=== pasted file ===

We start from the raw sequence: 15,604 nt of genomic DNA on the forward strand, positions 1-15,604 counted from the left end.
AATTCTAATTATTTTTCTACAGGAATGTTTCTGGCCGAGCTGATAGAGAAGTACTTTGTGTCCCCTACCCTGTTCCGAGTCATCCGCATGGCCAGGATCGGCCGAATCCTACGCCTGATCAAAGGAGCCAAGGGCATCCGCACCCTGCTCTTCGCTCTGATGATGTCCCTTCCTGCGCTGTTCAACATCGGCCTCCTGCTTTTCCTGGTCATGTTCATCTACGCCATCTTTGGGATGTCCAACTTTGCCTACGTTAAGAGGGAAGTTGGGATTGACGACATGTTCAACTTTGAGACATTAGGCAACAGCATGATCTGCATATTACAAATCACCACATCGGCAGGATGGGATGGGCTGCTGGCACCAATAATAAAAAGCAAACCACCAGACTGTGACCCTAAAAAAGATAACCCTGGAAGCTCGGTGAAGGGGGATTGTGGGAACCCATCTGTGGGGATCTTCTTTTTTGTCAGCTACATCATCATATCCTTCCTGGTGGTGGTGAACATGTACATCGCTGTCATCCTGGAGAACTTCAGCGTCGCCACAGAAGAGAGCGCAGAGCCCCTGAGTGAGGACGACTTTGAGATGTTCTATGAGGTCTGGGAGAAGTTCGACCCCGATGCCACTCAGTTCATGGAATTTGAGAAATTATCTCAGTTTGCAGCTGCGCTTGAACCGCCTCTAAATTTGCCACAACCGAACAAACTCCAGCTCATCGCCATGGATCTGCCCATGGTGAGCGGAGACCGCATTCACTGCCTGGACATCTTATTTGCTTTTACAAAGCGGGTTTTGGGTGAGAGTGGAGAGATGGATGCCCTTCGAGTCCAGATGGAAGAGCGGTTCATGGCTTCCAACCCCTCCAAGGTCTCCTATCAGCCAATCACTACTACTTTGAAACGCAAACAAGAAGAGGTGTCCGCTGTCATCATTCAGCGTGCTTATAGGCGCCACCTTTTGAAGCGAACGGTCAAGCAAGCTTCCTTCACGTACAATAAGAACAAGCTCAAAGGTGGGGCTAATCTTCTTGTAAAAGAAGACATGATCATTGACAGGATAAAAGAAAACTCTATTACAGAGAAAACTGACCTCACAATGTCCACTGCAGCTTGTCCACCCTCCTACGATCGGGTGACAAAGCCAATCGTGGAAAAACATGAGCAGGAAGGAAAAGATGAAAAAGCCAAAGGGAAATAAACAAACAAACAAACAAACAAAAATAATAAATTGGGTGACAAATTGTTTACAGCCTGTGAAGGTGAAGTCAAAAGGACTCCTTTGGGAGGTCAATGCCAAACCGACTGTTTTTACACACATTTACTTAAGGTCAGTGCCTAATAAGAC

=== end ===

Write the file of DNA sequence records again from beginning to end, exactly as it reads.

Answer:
We start from the raw sequence: 15,604 nt of genomic DNA on the forward strand, positions 1-15,604 counted from the left end.
AATTCTAATTATTTTTCTACAGGAATGTTTCTGGCCGAGCTGATAGAGAAGTACTTTGTGTCCCCTACCCTGTTCCGAGTCATCCGCATGGCCAGGATCGGCCGAATCCTACGCCTGATCAAAGGAGCCAAGGGCATCCGCACCCTGCTCTTCGCTCTGATGATGTCCCTTCCTGCGCTGTTCAACATCGGCCTCCTGCTTTTCCTGGTCATGTTCATCTACGCCATCTTTGGGATGTCCAACTTTGCCTACGTTAAGAGGGAAGTTGGGATTGACGACATGTTCAACTTTGAGACATTAGGCAACAGCATGATCTGCATATTACAAATCACCACATCGGCAGGATGGGATGGGCTGCTGGCACCAATAATAAAAAGCAAACCACCAGACTGTGACCCTAAAAAAGATAACCCTGGAAGCTCGGTGAAGGGGGATTGTGGGAACCCATCTGTGGGGATCTTCTTTTTTGTCAGCTACATCATCATATCCTTCCTGGTGGTGGTGAACATGTACATCGCTGTCATCCTGGAGAACTTCAGCGTCGCCACAGAAGAGAGCGCAGAGCCCCTGAGTGAGGACGACTTTGAGATGTTCTATGAGGTCTGGGAGAAGTTCGACCCCGATGCCACTCAGTTCATGGAATTTGAGAAATTATCTCAGTTTGCAGCTGCGCTTGAACCGCCTCTAAATTTGCCACAACCGAACAAACTCCAGCTCATCGCCATGGATCTGCCCATGGTGAGCGGAGACCGCATTCACTGCCTGGACATCTTATTTGCTTTTACAAAGCGGGTTTTGGGTGAGAGTGGAGAGATGGATGCCCTTCGAGTCCAGATGGAAGAGCGGTTCATGGCTTCCAACCCCTCCAAGGTCTCCTATCAGCCAATCACTACTACTTTGAAACGCAAACAAGAAGAGGTGTCCGCTGTCATCATTCAGCGTGCTTATAGGCGCCACCTTTTGAAGCGAACGGTCAAGCAAGCTTCCTTCACGTACAATAAGAACAAGCTCAAAGGTGGGGCTAATCTTCTTGTAAAAGAAGACATGATCATTGACAGGATAAAAGAAAACTCTATTACAGAGAAAACTGACCTCACAATGTCCACTGCAGCTTGTCCACCCTCCTACGATCGGGTGACAAAGCCAATCGTGGAAAAACATGAGCAGGAAGGAAAAGATGAAAAAGCCAAAGGGAAATAAACAAACAAACAAACAAACAAAAATAATAAATTGGGTGACAAATTGTTTACAGCCTGTGAAGGTGAAGTCAAAAGGACTCCTTTGGGAGGTCAATGCCAAACCGACTGTTTTTACACACATTTACTTAAGGTCAGTGCCTAATAAGAC